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It's funny how the said protectors of the people don't really protect the people. Instead, they pick and choose who they accommodate, leaving the rest to fend for themselves in a world full of danger. Before now, I was a happy person. I went out for food daily, replenishing my stock of the finest cuisine, and also caught up with the latest gossip around town about the hotspots hidden amongst the city. The only time I was not happy was when nosy neighbors invaded upon my property. One in particular had given me hell ever since I moved into the neighborhood. Amy Langston. You know, those people that think they're better than everyone else? Yeah, that was Amy.
Countless times, ever since she became my neighbor, she had called the authorities on me. Supposedly, my music was too loud, my house was unkempt, and I had too many pets. Her pursuit of getting me evicted from my own home never seemed to end. I've tried talking to her on several occasions, inviting her out for brunch, but she just looked at me with an uppity smirk and continued walking. There was no stopping her endless hatred of anyone different than her. There was no hope in bringing forth even the slightest smidgen of empathy within her cold eyes. She wanted nothing more than to completely destroy my life and my reputation. She was absolutely evil.
Still, my heartache and disappointment did not end with her.
Even when I contacted the police, no justice was served. Instead, I was insulted for calling the authorities without any real proof of Amy's sociopathic innuendos. She had the authorities in her back pocket, as her own husband was a well respected sheriff. So, I had to accept the fact that my own home wasn't my home anymore. I had to accept that no matter what I did or said to anyone, I would be looked at as subhuman in comparison to the oh so perfect Amy.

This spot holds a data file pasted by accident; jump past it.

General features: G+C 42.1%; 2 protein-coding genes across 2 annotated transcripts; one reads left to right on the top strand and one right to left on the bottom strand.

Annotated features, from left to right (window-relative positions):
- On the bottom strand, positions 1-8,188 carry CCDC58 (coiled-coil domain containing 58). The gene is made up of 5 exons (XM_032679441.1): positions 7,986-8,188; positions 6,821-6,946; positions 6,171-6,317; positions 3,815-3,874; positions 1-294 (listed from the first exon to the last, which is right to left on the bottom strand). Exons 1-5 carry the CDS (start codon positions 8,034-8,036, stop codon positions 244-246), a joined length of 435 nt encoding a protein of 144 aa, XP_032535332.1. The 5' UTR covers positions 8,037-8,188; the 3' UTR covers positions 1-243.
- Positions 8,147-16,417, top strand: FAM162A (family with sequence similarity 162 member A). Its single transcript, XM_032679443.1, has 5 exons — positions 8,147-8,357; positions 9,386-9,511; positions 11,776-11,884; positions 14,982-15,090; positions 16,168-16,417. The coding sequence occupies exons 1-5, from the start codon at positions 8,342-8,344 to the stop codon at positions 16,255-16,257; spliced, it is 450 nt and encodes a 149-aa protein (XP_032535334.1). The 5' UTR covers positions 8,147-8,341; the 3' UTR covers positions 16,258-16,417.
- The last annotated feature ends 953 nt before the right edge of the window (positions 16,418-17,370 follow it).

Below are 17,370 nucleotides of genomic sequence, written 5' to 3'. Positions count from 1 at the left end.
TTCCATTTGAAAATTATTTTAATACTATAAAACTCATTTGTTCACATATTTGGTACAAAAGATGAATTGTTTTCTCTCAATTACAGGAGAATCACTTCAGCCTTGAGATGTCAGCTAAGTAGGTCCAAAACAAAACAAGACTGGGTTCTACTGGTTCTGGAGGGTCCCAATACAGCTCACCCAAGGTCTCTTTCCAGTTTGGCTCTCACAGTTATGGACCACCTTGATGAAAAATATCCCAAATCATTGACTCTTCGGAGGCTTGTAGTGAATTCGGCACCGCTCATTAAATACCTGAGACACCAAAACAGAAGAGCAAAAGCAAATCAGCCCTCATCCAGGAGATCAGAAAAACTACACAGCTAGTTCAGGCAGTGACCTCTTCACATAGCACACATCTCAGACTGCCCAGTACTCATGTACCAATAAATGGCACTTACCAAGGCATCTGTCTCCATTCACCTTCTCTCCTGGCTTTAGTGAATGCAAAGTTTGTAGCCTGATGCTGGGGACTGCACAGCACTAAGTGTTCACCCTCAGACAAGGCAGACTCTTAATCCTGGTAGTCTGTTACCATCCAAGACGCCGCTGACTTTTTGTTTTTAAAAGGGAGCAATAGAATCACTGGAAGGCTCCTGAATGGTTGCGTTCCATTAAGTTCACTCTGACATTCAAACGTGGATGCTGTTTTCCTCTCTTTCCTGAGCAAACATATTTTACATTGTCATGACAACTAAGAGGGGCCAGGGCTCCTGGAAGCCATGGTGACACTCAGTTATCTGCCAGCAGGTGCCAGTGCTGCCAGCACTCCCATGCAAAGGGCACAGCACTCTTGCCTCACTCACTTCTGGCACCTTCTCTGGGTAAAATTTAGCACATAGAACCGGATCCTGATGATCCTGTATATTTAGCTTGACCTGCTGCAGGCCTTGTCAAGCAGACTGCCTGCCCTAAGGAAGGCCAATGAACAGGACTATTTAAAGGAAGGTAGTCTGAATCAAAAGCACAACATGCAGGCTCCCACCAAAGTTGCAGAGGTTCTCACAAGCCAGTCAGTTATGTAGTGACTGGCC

Though I hated my situation, it wasn't all bad. Over the years, I have developed quite close bonds with my other neighbors, who do not share the same twisted desire to ruin everything I have created for myself as Amy did. In fact, these friends of mine could relate to me in almost every aspect. They would come to visit every once in a while, and we would stand in front of a fire, chatting about other neighbors we could not stand. Each and every time we spoke of these intruding neighbors, we all walked away from the conversation seething with anger, upset we could not control our situations.
That is, until we devised a plan.
A plan that would set us free from our nosy neighbors. A plan that would fix any and all shame and ridicule from our thoughts. With our plan at the forefront of our agenda, we set out upon the world to relieve ourselves of any shame, doubt, or feelings of inadequacy. One by one, we began exterminating our neighbors. One by one, we set them ablaze as they walked out of their high rise office buildings into the parking lot. One by one, we watched as the embers rose from their bodies, releasing them from their own tormenting selves.
After about the third victim, the media was all over it. Police officers questioned any and everyone within the distance of each event, promising the family of each victim justice.
Justice we were never promised.